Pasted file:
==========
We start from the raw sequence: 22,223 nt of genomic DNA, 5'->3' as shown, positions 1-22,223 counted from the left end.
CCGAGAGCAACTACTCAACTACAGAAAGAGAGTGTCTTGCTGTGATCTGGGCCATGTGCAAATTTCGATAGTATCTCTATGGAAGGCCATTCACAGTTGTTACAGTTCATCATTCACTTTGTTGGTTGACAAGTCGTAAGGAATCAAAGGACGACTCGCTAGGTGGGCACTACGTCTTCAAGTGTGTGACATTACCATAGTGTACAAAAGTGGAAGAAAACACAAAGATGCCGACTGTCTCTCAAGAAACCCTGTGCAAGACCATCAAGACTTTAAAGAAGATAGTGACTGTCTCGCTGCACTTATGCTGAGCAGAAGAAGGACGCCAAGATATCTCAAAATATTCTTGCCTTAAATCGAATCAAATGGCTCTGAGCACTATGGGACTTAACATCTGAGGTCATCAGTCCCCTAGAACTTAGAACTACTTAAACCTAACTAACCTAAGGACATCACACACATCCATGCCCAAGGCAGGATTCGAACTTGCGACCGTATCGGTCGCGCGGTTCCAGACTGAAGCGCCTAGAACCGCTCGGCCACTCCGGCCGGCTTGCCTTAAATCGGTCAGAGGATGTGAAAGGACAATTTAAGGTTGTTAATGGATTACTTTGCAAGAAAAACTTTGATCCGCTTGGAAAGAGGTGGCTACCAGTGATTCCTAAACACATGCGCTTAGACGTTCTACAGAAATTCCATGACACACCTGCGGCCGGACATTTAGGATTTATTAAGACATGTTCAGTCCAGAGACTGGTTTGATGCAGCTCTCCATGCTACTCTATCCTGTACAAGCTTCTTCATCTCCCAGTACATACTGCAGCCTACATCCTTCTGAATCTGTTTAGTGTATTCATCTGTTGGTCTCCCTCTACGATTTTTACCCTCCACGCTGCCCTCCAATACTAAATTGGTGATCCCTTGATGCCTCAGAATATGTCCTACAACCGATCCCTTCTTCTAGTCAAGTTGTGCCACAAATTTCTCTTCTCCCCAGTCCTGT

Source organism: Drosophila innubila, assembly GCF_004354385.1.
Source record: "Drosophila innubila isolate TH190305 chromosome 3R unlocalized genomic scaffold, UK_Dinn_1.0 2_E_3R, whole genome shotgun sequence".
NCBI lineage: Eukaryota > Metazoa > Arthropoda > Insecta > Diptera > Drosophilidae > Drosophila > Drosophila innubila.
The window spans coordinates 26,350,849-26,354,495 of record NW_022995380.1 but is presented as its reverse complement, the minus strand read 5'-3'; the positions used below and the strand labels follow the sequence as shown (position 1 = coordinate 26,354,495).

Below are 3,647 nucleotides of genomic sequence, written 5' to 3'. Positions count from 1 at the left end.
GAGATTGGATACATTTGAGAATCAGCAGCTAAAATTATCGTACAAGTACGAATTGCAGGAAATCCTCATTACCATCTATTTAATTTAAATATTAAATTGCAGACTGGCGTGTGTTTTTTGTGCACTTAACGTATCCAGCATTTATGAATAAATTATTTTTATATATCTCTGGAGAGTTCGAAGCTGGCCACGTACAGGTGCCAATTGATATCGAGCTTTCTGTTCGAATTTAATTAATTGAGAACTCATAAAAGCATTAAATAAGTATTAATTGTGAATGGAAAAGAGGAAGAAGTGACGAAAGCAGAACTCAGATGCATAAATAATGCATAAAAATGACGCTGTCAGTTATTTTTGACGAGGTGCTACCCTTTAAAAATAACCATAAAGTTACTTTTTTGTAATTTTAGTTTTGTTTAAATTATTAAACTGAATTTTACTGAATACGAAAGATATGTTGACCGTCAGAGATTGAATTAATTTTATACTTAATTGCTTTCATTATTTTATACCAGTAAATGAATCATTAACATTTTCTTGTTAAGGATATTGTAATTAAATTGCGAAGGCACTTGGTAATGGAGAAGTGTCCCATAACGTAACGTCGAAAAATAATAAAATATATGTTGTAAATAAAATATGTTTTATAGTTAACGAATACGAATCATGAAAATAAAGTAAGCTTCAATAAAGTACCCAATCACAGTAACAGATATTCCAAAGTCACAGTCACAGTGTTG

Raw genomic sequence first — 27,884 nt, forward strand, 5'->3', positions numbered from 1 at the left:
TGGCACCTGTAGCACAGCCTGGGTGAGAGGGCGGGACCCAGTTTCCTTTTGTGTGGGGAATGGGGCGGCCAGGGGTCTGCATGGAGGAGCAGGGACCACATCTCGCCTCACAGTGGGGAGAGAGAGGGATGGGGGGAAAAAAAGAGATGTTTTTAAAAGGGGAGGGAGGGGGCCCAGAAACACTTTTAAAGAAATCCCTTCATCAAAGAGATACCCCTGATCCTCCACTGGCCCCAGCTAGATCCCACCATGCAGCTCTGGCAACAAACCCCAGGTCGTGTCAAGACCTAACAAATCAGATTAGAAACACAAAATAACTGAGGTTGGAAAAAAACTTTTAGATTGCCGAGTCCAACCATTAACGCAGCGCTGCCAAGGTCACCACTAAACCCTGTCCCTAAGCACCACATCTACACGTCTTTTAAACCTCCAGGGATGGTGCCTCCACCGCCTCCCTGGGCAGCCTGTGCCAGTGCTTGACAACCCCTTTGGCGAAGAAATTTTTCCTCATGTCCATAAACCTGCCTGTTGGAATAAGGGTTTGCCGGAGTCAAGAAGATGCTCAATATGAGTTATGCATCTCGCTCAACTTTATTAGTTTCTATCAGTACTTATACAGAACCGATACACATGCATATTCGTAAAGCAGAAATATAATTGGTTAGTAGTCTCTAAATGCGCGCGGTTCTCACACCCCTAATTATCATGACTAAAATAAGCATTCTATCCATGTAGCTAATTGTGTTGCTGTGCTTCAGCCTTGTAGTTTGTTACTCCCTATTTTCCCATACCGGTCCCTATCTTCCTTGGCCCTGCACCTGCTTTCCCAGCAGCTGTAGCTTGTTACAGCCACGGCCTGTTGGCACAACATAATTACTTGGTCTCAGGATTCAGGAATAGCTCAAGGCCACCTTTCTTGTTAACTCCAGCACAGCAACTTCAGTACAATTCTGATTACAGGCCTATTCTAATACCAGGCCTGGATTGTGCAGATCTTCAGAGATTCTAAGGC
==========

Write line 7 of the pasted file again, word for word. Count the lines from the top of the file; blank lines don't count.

Below are 3,647 nucleotides of genomic sequence, written 5' to 3'. Positions count from 1 at the left end.